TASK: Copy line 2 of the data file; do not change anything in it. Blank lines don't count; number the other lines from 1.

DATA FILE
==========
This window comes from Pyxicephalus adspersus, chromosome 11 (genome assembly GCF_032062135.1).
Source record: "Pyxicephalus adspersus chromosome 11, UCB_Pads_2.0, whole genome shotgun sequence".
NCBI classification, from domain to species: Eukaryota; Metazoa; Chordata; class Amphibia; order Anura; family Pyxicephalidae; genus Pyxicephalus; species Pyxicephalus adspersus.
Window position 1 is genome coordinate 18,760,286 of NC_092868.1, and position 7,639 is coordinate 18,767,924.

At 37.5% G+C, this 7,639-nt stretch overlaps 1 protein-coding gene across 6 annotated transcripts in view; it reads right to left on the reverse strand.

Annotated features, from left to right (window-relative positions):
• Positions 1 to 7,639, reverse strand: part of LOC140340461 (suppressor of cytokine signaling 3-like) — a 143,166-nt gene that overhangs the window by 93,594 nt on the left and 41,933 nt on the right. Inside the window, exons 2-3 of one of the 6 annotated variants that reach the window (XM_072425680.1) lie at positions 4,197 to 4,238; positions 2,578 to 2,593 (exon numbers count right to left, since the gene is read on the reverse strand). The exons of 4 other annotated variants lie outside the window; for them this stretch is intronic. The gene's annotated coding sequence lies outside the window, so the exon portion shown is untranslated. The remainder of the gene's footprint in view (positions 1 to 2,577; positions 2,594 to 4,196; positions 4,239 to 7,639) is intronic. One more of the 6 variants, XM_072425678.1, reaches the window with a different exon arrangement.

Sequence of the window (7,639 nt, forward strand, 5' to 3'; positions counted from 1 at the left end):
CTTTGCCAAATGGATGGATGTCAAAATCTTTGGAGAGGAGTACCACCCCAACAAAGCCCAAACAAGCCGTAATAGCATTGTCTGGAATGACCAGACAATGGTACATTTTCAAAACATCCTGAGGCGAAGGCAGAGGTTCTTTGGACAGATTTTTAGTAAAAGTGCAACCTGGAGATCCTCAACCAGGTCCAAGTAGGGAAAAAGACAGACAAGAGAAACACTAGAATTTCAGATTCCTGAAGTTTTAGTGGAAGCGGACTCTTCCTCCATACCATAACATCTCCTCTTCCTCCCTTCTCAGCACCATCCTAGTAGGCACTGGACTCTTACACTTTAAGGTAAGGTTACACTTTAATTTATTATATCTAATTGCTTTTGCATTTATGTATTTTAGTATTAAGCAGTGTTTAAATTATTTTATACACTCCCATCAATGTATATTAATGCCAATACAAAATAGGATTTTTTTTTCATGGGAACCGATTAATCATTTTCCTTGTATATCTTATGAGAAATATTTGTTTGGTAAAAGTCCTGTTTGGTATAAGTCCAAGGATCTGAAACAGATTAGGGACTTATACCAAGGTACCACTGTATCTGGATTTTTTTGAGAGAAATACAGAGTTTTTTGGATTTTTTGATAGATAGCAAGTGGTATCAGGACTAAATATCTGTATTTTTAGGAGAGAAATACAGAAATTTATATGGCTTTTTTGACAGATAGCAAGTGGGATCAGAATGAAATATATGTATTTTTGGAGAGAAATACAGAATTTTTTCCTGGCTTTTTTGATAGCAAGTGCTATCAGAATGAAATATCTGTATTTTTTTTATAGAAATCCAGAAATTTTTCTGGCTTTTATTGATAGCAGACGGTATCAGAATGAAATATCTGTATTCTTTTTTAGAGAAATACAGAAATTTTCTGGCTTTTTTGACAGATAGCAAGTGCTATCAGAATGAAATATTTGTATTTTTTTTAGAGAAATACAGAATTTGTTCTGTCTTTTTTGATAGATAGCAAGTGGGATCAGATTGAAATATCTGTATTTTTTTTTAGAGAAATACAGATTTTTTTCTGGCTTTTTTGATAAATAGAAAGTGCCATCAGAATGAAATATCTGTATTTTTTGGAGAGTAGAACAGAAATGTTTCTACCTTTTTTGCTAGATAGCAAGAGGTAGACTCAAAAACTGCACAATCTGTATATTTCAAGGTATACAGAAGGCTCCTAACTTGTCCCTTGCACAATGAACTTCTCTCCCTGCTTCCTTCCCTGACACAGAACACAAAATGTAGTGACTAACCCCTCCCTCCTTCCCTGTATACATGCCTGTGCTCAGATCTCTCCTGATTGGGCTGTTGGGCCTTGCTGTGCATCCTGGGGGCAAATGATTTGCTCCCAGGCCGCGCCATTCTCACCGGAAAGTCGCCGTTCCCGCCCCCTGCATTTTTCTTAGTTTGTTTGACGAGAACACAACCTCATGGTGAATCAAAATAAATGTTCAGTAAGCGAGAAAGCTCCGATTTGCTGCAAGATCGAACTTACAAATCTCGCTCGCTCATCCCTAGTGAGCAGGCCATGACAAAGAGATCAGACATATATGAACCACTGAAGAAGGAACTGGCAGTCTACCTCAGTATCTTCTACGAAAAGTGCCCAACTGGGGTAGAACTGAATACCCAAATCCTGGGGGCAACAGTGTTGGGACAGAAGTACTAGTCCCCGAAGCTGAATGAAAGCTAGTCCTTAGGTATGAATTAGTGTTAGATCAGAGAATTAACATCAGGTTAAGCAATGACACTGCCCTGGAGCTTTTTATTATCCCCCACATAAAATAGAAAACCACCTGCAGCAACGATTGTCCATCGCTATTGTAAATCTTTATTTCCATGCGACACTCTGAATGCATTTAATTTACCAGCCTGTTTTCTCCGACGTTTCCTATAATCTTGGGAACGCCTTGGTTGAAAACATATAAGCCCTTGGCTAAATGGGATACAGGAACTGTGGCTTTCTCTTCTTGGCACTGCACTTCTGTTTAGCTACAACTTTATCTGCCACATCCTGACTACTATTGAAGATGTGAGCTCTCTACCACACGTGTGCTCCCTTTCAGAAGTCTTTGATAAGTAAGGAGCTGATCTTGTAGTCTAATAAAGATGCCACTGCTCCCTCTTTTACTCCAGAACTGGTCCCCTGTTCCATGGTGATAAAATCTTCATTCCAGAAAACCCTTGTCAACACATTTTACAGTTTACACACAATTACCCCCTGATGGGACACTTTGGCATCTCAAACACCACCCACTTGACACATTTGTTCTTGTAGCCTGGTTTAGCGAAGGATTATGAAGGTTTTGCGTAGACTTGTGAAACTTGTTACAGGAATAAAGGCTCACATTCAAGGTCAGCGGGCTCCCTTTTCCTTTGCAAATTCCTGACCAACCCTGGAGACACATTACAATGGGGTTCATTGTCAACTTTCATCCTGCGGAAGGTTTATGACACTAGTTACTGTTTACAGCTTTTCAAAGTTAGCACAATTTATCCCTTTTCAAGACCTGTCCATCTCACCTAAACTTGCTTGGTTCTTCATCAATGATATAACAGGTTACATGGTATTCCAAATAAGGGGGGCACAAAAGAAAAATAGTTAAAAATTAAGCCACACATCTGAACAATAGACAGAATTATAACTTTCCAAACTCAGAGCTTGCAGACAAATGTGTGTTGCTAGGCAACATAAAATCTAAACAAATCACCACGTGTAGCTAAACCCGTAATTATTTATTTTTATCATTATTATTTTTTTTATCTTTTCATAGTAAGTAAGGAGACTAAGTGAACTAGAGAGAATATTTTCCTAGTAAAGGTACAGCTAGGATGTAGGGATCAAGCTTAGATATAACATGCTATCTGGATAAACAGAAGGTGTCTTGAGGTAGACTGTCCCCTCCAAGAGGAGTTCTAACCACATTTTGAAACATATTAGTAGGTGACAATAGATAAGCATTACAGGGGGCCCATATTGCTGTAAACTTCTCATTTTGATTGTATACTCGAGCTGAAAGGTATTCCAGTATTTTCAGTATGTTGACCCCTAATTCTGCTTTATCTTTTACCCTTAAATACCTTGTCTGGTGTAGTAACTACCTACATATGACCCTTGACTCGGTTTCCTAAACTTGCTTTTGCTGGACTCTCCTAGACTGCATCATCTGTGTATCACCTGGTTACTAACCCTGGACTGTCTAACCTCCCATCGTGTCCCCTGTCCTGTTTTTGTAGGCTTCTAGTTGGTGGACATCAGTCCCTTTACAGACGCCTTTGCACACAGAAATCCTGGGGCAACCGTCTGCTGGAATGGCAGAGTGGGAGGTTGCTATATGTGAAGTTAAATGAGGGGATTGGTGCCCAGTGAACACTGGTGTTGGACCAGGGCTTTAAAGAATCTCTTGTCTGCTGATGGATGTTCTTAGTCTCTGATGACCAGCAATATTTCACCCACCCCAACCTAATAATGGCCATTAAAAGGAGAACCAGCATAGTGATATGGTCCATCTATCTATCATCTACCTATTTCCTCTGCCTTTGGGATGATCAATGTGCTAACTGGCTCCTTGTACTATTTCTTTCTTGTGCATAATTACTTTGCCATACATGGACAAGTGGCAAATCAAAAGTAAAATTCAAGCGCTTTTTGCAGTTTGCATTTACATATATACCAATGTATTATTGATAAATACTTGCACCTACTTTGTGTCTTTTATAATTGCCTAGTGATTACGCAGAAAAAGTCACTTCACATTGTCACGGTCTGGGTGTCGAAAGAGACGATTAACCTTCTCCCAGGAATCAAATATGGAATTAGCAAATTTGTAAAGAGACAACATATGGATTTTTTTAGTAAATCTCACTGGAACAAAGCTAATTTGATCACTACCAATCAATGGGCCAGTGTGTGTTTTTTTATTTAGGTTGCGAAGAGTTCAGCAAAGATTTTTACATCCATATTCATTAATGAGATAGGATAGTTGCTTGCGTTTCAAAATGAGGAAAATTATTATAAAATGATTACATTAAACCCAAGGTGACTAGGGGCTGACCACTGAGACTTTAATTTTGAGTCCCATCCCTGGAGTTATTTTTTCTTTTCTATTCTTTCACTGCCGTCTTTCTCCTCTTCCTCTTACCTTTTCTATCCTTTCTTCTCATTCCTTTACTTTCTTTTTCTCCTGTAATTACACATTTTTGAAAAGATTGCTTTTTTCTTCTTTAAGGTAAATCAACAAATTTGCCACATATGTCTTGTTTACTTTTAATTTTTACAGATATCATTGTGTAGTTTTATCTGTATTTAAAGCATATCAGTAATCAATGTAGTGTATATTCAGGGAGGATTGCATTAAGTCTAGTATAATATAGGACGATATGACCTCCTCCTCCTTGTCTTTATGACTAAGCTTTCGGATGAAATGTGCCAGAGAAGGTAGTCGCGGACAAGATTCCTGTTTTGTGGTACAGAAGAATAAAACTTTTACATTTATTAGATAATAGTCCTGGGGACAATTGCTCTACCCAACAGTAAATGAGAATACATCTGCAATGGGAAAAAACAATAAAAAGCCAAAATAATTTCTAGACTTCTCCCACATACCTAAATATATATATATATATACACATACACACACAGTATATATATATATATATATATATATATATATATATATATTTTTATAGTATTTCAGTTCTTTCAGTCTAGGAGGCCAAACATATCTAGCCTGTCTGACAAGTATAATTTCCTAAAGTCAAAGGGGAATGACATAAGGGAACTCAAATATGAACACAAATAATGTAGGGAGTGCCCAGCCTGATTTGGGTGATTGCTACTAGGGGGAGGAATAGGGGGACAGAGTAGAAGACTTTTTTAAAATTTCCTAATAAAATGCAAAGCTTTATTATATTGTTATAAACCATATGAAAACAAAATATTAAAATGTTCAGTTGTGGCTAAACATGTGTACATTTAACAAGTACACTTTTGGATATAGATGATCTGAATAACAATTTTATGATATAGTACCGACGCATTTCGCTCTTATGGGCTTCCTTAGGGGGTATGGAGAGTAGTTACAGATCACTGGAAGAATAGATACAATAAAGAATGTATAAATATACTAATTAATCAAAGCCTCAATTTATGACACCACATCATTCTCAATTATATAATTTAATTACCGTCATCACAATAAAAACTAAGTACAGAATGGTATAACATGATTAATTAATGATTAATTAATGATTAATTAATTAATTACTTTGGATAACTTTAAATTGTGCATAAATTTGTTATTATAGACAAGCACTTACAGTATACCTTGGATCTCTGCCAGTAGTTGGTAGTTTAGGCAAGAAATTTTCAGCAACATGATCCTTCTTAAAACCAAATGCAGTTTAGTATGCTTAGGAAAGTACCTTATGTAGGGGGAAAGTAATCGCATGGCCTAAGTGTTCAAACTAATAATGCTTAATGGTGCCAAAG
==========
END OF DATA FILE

Source record: "Pyxicephalus adspersus chromosome 11, UCB_Pads_2.0, whole genome shotgun sequence".